In a statement on Thursday, New Orleans Mayor Mitch Landrieu said the condemned statues "were erected decades after the Civil War to celebrate the "Cult of the Lost Cause", a movement recognised across the South as celebrating and promoting white supremacy".
In 2015, New Orleans chose to take down the four monuments, and a USA appeals court ruled in March that it had the right to proceed. Workers dismantled the last three monuments in the cover of darkness, protecting themselves with masks and protective vests. The city expects the process to be finished and to reopen the streets around Lee Circle by 5 p.m. Some brought out lawn chairs to watch, entertained by a trumpeter who played "Dixie" but in a minor key.
Mayor Mitch Landrieu marked the historic moment with a rousing speech that sought to end almost two years of heated debate in the city over what the monuments said about its past. The local chapter of the Sons of Confederate Veterans sued the city in an effort to block the plan, and in March a U.S. Court of Appeals found in favor of the city, clearing the path for removal.
And where the monuments once stood, public art and an American flag are among the pieces that will replace them. The Battle of Liberty Place obelisk, a marble monument that celebrates the 1874 uprising of a white supremacist militia against Louisiana's Reconstruction state government, came down in April.
But there remain hundreds of Confederate generals and soldiers on pedestals across America, their proud poses belying the savage system of slavery, rape and torture they fought, and sometimes died, to defend.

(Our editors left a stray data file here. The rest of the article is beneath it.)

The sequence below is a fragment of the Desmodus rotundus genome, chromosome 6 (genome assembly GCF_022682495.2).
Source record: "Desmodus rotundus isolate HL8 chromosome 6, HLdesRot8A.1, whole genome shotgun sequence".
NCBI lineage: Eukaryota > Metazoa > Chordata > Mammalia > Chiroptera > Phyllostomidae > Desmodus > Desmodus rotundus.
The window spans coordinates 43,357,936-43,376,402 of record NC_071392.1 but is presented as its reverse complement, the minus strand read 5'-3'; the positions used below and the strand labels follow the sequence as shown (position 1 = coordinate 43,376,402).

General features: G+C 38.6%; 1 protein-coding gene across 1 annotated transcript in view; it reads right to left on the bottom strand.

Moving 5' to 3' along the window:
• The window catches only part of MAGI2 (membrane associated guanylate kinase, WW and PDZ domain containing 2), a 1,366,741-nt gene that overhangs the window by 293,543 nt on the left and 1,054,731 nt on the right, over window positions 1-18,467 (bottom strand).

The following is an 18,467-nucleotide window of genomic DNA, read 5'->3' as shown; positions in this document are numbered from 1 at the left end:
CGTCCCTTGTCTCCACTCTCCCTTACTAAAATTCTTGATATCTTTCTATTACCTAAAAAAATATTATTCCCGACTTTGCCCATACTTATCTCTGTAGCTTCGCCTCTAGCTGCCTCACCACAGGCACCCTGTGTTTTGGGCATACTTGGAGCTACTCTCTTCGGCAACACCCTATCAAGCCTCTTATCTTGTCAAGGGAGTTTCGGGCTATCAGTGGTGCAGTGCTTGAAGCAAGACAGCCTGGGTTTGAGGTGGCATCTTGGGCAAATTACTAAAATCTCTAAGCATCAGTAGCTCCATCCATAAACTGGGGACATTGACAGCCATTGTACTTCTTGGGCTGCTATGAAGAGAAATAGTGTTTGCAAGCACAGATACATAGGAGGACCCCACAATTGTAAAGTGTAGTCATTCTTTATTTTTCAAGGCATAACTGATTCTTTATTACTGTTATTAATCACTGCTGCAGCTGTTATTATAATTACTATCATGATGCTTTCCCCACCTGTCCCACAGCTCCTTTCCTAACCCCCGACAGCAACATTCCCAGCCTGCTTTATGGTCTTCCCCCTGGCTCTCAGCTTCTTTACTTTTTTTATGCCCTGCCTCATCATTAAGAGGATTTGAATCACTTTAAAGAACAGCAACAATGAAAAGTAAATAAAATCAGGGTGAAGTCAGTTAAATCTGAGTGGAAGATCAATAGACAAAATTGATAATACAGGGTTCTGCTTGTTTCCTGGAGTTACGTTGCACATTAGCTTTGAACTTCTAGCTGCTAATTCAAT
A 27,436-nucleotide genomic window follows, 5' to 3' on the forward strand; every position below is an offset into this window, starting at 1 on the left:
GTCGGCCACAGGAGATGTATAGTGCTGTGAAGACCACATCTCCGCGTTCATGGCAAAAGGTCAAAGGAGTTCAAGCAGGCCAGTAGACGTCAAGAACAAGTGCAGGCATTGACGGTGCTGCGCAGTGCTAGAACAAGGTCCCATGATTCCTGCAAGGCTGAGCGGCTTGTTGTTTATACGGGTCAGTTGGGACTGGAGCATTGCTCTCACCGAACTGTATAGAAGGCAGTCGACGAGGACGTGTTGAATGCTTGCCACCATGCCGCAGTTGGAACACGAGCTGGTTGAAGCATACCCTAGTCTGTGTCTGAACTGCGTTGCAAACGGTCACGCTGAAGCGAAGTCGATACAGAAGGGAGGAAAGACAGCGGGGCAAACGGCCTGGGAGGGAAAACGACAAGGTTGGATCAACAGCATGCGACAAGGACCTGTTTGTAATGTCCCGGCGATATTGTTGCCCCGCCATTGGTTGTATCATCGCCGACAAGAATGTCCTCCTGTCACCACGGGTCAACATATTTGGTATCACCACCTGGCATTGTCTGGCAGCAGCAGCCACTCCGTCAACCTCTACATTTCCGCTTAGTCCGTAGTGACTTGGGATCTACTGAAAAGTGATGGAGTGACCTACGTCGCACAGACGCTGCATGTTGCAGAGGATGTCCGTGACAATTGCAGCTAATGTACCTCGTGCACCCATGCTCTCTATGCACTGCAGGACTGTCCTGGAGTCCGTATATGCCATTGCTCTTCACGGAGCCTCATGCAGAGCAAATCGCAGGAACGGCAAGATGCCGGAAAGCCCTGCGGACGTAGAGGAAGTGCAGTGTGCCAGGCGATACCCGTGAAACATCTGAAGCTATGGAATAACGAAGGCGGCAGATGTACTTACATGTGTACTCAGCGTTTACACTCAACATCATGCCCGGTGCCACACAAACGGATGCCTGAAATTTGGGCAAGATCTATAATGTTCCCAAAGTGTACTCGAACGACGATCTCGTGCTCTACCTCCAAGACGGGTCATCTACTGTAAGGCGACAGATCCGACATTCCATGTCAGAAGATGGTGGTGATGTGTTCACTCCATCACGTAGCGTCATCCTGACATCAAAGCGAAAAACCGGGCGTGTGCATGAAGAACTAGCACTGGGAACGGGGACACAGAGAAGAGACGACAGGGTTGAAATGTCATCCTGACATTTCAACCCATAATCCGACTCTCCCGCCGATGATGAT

But doing away with them has met with staunch resistance from groups who argue the statues are nevertheless important symbols of the city's Southern heritage.
"It's not good to continue to revere a false version of history and put the Confederacy on a pedestal", Landrieu, who is white, said in an interview with The Associated Press.More news: Labour spending plans to create £58bn hole in public finances, claim Tories
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Statues and flags honoring the Confederacy have been removed from public spaces across the United States since 2015, after a white supremacist murdered nine black parishioners at a SC church.
Instead, perhaps these statues come to life and roam the streets, Godzilla-style, at night.
In 2015, the City Council voted 6-1 to remove the monuments after a succession of contentious public meetings. Contact him at email@example.com, on Twitter at http://www.twitter.com/jessejholland or on Facebook at http://www.facebook.com/jessejholland.
"It will be a New Orleans celebration today", Malcolm Suber, an adjunct professor at Southern University at New Orleans and organizer of Take 'Em Down NOLA, said cheerily Friday morning as he prepared to meet other activists at the landmark to hand out fliers.
"I can not believe that it's down", said a choked up Reverend Marie Galatas, a civil rights leader who was instrumental in the movement to remove the monuments.
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